Here's another installment of our Hard Times series, where Off-Ramp talks to everyday people and ask them how they're faring, since the recession ended, supposedly. This time, Kevin Ferguson talks with a Mt Washington couple whose plans have changed drastically: they've lost their jobs, possibly their house, but that might not be a bad thing.
On December 17, a Tunisian street vendor set himself alight and sparked protests that engulfed the Middle East. Six months and six countries later, the Arab Spring has swept from Tunisia to Cairo. And to California. The majority of California's nearly quarter-million Arab Americans live in the Southland. That portion alone is more than in any other U.S. state. KPCC found out what it's like for them to watch a revolution from 8,000 miles away. It's our Arab Spring in the Southland project, check it out, and CLICK THROUGH to see a video.
UPDATE 5-20-2011: The Theatricum Botanicum, a 3-hundred seat outdoor amphitheater nestled in unspoiled Topanga Canyon, opens its season the first weekend of June with two Shakespeare plays - The Merry Wives of Windsor and A Midsummer Night's Dream. They'll be joined over the summer by four other plays in repertory. The Theatricum Botanicum was founded by noted actor and liberal Will Geer, and it's still run by his daughter Ellen Geer. The plays are just part of the story. Thousands of schoolkids also come to the compound every year on field trips, to learn about the stage and stagecraft. Here's a piece from the Off-Ramp archives.
As a journalist and host, it's my job to generalize from the specific, and often to generalize from the personally specific, so: Every time I go to a local theatre production, I say to myself, "Self, that was good! I need to do this more often." Then, it takes me months to get out again, and I repeat the whole process. Since I'm not an extrordinary person, I'm going to assume, like me, that a reasonable amount of you need a kick in the pants to see more local theatre.
“Dark Shadows” fans, cast, and crew are celebrating its 50th birthday next week in Hollywood. We mark the anniversary by bringing in one of the original stars, and one of the original fans. ... When LAPD officer Jorge Parra isn’t walking the beat in LA, he’s still thinking about the city’s streets and buildings. He’s spent years building a 72-square-foot model of LA, out of Legos, in his kitchen. ... We’ll tell you what researchers discovered about the best way to increase voter turnout: voters need to make a simple plan, tell someone about it, and then think what their neighbors will say if they don’t go to the polls.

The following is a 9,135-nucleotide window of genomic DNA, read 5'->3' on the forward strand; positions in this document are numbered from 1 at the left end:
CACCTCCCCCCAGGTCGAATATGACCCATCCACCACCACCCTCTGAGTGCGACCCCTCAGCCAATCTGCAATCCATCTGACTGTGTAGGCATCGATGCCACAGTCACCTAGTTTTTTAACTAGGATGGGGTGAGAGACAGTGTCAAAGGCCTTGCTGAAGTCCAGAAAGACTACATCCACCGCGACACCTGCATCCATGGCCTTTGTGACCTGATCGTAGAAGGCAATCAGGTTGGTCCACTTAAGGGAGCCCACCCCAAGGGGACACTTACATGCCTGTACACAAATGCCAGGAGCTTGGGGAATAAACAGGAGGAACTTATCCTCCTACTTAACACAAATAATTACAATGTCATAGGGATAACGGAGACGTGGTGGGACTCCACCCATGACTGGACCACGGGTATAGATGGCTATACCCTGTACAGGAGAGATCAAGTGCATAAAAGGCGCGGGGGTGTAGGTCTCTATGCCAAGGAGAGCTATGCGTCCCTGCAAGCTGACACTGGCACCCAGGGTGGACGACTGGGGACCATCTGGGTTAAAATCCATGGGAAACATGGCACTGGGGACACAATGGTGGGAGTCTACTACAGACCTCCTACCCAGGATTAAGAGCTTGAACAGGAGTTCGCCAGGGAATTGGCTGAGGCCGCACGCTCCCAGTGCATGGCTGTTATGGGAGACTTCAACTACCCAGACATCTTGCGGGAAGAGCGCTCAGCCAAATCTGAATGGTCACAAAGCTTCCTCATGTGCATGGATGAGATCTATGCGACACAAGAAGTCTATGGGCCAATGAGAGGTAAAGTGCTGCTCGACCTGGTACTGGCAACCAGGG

John talks with 35-year old Chris Thile, who takes over as the new host of A Prairie Home Companion this weekend and hopes to bring in a younger audience, without scaring off older listeners. ... Anthony Hernandez: taking pictures for almost 50 years: Downtown LA in the ‘70s, Rodeo Drive in the ‘80s, the homeless in the ‘90s. ... For KPCC's Voter Game Plan, Meghan McCarty tells us how she’s helping voters understand the complex Measure R transportation tax. ... Meet an Armenian-Syrian college student from Damascus juggling a full time job, night school, and the torture of knowing what his family is going through back home.
KPCC photog Maya Sugarman lets a king snake slither around her neck, and John lets a reasonably friendly tarantula crawl up his arm ... It’s done by hand, is quite painful, and is very expensive. We'll take you to a Garden Grove shop that is one of the few places in the US approved by one of the ruling Samoan tattoo families ... John brings in pop culture experts to evaluate the new Godzilla reboot, "Shin Godzilla," which sets the Godzilla story in modern-day Japan .... The story of Bobbi Bratt, a punk rocker from Southern California whose life was cut short by cancer almost thirty years ago.
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